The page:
Direct schema activation, or asking students what they know 0.75 83

I used two pieces of this theory (on self-system and on cognitive processes) in my book, Science Teaching Essentials: Short Guides to Good Practice, to help frame why particular practices promote inclusivity or why you would use active learning approaches.

So why do I love this so much? I love it because having a theory (or model, or framework) for learning means that instructors have a basis for choosing and adapting specific practices based on their specific class—which is the second component of my evidence-based teaching definition:

2. Instructor expertise is critical for choosing and adapting practices for a particular context. As instructors, we are all different; I don’t the bravery to dive into different technology tools in the classroom the way my colleague Derek Bruff does, and I’m not the outstanding, contemplative discussion leader that my colleague Stacey Johnson is. I am, however, clear about the learning goals I have for my students, and I love to create and find questions and problems that help them reach them—and choose instructional approaches that help the students support each other and build an inclusive environment while tackling those problems. So as long as I choose practices that fit within a research-based theory of learning, I can and do adapt. [One thing I should say here: while the ‘fidelity of implementation’ language makes me itchy, the idea behind fidelity of implementation is that research should identify the key elements of a particular instructional practice and that instructors can adapt as long as they keep those key elements intact.] As someone who works in faculty development, this is really important to me: I want the faculty I work with to know that I respect their expertise and that I don’t think they need to be fixed—my job is just to help them think through how to adapt practices that support learning for their students. And that brings me to the third component of my evidence-based learning definition: student needs and preferences.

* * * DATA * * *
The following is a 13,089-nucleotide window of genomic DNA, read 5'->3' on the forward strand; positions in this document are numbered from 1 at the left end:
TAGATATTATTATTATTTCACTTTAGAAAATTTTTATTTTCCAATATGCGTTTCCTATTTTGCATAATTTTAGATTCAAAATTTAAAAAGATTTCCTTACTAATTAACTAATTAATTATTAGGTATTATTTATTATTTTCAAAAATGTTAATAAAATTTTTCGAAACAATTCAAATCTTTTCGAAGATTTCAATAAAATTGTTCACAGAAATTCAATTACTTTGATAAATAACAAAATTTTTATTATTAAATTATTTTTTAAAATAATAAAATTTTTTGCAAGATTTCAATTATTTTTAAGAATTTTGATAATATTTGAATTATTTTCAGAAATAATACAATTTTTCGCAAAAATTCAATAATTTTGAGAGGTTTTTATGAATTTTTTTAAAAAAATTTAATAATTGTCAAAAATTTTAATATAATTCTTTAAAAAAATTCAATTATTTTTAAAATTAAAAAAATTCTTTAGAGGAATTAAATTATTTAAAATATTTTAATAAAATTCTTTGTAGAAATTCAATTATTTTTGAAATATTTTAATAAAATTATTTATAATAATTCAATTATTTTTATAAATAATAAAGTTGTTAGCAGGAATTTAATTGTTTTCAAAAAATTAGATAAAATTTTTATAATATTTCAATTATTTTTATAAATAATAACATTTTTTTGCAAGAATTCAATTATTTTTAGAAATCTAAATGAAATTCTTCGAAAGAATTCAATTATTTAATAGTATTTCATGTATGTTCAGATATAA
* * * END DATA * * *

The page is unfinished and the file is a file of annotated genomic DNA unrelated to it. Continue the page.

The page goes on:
3. Student needs and preferences are key to choosing and adapting instructional practices. Any course we teach—or any learning environment we find ourselves in—has students with varied needs and desires. Part of evidence-based teaching is taking those into account. Have a class with a lot of introverts? Perhaps paper discussions can take place online, where students can think through their comments carefully before committing to them. Have a class with students interested in science communication? Perhaps a paper can be converted from a traditional format to a Scientific American-style review. This is not to say that we have to let go of key learning goals—although Marzano’s meta-analysis and a slew of other work notes that students’ setting goals promotes their learning—but that we consider adapting our practices to allow our students to both meet their goals and to demonstrate their knowledge to the greatest degree. [Note: I’m not supporting learning styles!]

So, this is the definition of evidence-based teaching that I have settled upon. It’s not revolutionary; when you read others’ definitions, you’ll find many of the same ideas, if couched in different ways. It is important to me, though, to identify the importance of the three legs of the stool and to note that the first leg is a theory of learning, not just identification of some supporting paper somewhere. I hope this is helpful for your own thinking, and I’d love to hear about your definitions.